7. Loreena McKennitt's music is as wild and otherworldly as Rosemary Sutcliff's literature. I find the combination of the two a great mix for making up new worlds.




8. The English countryside: inspiring authors for millennia.






9. Since my ancestry is partially Sicilian, I felt inclined to tie in some Mediterranean culture and 'scapes.





10. John Newton's famous hymn "Amazing Grace" wound up being an important thread in my sequel to Beowulf's epic.






11. No matter what I am writing about, horses always seem to worm their way in. There is something magical about them. Here's to the horses.





12. Lena, from George MacDonald's The Princess and Curdie, was a great influence for one of my characters. While I gave my character fewer brains than Lena, I owe a lot to MacDonald's curious Ugly.




13. Another George MacDonald, North Wind has a sort of cameo in my story, the Windress.





14. King Arthur and the General Mythos of Britain. Again, inspiring authors for millennia.





15. The last one doesn't really have an image. I owe just about everything to Christ and the work of the Spirit, without which this whole story would just...be another pack of words on pages without any real meaning. Because of the Truth, I have Something Worth Writing About.

Under Contract and Doing Homework

We went down to the publishers today, Abigail and my husband and myself. It was a whirlwind meeting: in and out, scribbling our lives away on a sheet of paper. My husband got to meet my publishers, if only briefly, and he likes them, which is wonderful. So there it is, I'm under contract. Now I'm rifling through book covers, pulling together an idea of what I like to send to the designer, so he can figure out what he is going to clothe my book with. It would be a lot more fun if I did not have a cold, but this too shall pass. Onward, ever onward!

Messrs Lowry

With some anxiety about meeting new people, which is something I will have to overcome eventually, I went down to my up-and-coming publisher and met the proprietors today. Since my sister Abigail had already been there, done that, I had no real qualms about meeting the fellows themselves. It was the newness of the thing that made me get up this morning with an upset stomach and butterflies in my middle. A new chapter - or a new paragraph - in my own story. It had not yet dawned on me until that moment that I was moving ahead into the wild, uncertain rapids of the publishing world. I could not gauge how I was going to react, though I promised myself I would conduct the affairs with an admittedly bewildered smile and as much decorum as I could.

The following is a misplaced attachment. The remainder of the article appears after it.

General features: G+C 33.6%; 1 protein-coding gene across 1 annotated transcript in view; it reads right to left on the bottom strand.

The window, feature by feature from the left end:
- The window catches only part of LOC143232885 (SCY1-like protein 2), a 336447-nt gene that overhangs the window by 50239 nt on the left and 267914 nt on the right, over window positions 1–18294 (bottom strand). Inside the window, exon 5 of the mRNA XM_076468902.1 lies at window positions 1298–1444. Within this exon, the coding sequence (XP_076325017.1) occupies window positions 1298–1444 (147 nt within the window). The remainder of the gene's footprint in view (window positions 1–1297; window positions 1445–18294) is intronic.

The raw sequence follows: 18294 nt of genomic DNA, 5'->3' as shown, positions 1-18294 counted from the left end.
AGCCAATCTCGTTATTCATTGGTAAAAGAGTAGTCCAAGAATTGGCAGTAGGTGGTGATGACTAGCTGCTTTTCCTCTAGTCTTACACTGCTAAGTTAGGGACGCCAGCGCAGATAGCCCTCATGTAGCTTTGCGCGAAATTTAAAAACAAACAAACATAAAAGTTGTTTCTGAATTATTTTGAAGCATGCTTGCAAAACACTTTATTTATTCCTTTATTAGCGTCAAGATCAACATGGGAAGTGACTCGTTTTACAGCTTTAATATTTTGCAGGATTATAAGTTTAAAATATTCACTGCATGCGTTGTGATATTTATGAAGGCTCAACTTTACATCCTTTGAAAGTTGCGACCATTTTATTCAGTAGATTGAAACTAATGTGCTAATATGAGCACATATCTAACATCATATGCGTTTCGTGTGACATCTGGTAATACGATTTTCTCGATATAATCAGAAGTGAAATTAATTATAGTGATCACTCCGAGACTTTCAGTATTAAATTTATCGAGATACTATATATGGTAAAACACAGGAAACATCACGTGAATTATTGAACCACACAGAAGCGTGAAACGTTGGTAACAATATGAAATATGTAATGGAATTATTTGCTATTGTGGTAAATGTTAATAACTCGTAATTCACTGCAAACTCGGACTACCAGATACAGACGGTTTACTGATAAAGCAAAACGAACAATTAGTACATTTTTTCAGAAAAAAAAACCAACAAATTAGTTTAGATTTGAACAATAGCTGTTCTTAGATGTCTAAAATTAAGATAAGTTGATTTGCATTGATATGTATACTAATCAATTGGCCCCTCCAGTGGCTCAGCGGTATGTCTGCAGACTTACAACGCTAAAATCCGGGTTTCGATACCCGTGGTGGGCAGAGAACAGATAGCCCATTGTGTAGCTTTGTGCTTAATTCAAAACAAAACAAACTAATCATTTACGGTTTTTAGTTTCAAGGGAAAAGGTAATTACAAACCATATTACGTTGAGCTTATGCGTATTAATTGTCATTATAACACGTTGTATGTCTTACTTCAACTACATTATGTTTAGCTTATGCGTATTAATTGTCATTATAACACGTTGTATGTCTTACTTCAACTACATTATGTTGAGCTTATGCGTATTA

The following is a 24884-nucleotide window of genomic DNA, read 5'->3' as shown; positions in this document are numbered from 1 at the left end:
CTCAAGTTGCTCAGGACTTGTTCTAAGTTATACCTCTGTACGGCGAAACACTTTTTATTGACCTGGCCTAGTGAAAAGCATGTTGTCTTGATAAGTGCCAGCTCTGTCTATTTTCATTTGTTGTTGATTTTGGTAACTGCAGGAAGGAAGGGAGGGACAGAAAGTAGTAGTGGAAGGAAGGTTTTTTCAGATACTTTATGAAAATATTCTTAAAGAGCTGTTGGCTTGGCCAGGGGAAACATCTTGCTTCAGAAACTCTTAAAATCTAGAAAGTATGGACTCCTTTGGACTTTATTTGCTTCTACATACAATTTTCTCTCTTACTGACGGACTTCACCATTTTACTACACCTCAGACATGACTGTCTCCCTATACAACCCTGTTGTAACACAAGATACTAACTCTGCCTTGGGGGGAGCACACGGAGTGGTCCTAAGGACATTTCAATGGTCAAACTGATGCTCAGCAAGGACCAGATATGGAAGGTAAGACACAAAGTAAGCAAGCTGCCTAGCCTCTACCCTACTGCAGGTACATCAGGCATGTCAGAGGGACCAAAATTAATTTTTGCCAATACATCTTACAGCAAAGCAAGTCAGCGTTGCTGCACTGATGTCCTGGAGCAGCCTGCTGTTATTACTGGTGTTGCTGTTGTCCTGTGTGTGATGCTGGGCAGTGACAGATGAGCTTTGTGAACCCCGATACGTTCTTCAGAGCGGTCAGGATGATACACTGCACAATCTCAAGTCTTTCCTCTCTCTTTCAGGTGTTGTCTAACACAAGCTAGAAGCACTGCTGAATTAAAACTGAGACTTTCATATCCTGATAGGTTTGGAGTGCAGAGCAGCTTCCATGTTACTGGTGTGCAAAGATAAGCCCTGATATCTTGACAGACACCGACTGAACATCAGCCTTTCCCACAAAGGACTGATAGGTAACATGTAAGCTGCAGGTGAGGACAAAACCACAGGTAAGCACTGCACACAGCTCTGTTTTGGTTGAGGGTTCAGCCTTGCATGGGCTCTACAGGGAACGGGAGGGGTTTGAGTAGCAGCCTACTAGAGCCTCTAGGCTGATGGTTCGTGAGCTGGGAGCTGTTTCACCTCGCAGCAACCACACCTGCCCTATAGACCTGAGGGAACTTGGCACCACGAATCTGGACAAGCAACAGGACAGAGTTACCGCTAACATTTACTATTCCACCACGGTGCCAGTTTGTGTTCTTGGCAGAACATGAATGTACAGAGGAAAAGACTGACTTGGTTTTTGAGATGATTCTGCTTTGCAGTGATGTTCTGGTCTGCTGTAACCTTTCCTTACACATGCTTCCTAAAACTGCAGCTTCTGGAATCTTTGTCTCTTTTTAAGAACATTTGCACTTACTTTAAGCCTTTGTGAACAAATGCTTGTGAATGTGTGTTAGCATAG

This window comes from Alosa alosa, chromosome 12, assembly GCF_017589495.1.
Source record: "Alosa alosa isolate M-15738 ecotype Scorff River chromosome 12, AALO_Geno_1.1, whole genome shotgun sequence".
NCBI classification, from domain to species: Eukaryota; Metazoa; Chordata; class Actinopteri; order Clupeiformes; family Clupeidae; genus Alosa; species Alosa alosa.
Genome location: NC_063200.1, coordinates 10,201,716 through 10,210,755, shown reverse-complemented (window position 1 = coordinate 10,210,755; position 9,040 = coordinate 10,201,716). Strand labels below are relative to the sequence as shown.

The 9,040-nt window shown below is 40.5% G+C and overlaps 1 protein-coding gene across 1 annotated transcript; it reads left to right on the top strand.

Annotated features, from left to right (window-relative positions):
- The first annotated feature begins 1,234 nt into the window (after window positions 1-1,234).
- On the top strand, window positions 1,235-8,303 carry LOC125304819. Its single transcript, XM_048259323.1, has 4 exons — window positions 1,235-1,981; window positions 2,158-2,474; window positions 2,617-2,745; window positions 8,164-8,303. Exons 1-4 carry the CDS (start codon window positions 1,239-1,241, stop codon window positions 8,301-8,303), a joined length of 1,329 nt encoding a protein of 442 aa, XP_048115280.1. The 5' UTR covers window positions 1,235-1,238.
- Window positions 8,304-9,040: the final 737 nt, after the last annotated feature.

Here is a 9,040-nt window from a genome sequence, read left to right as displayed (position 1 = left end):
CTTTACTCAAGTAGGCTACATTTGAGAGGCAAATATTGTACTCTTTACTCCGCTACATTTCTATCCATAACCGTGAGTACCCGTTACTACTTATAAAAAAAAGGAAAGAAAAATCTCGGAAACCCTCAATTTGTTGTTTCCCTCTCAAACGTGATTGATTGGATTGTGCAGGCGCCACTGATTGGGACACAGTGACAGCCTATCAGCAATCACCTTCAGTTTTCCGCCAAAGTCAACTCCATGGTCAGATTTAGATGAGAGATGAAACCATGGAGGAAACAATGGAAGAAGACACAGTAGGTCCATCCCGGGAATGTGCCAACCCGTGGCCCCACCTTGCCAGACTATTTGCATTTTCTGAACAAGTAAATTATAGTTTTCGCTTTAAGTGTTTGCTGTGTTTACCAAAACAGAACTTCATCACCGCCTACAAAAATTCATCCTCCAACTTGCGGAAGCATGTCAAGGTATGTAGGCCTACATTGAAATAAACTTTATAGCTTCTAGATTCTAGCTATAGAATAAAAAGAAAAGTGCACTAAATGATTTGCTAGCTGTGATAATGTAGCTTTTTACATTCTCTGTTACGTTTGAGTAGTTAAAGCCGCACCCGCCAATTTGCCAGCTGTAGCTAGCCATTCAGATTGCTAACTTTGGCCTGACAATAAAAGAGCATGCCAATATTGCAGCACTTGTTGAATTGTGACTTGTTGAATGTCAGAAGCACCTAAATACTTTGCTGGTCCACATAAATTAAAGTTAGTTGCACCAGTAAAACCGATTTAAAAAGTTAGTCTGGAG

I found Messrs Lowry to be charming. Both of them are gently-spoken and articulate, something a young lady appreciates. I have had people speak very firmly and frighteningly at me, which does nothing in selling one's services. Added to that, they had paintings and wood-cuttings of many of the great lights of Christian history hanging in their building, such as Wycliffe and Cranmer, Knox and Luther. It helped to dumb down the feeling of strangeness to see so many familiar faces looking back at me. So with these illustrious fellows watching over us, we discussed the matter of book-making.

Mr Lowry, the father, had read through The Shadow Things. He found it similar in style to Abigail's book The Soldier's Cross, which is a compliment, and discovering that Abigail and I are related, he was adamant about having the two books come out simultaneously, in time for Christmas. Thankfully Abigail and I get along swimmingly, two peas in a pod, so jealousy will be at a minimum. Mr Lowry, the son, very kindly asked me if I had any questions and, since I'm new to all this and can't even formulate questions, answered the most common ones for me. They are down-to-earth, God-fearing folk, and it is rather a relief to have my book washing up on their doorstep so favourably.

The next leg of the trip is to run over the contract and sign it with them, sealing my story's fate in their hands. Their designer, Mr David, has asked me to look over book covers that I like to give him an idea of what I would like for The Shadows Things. Never a dull moment!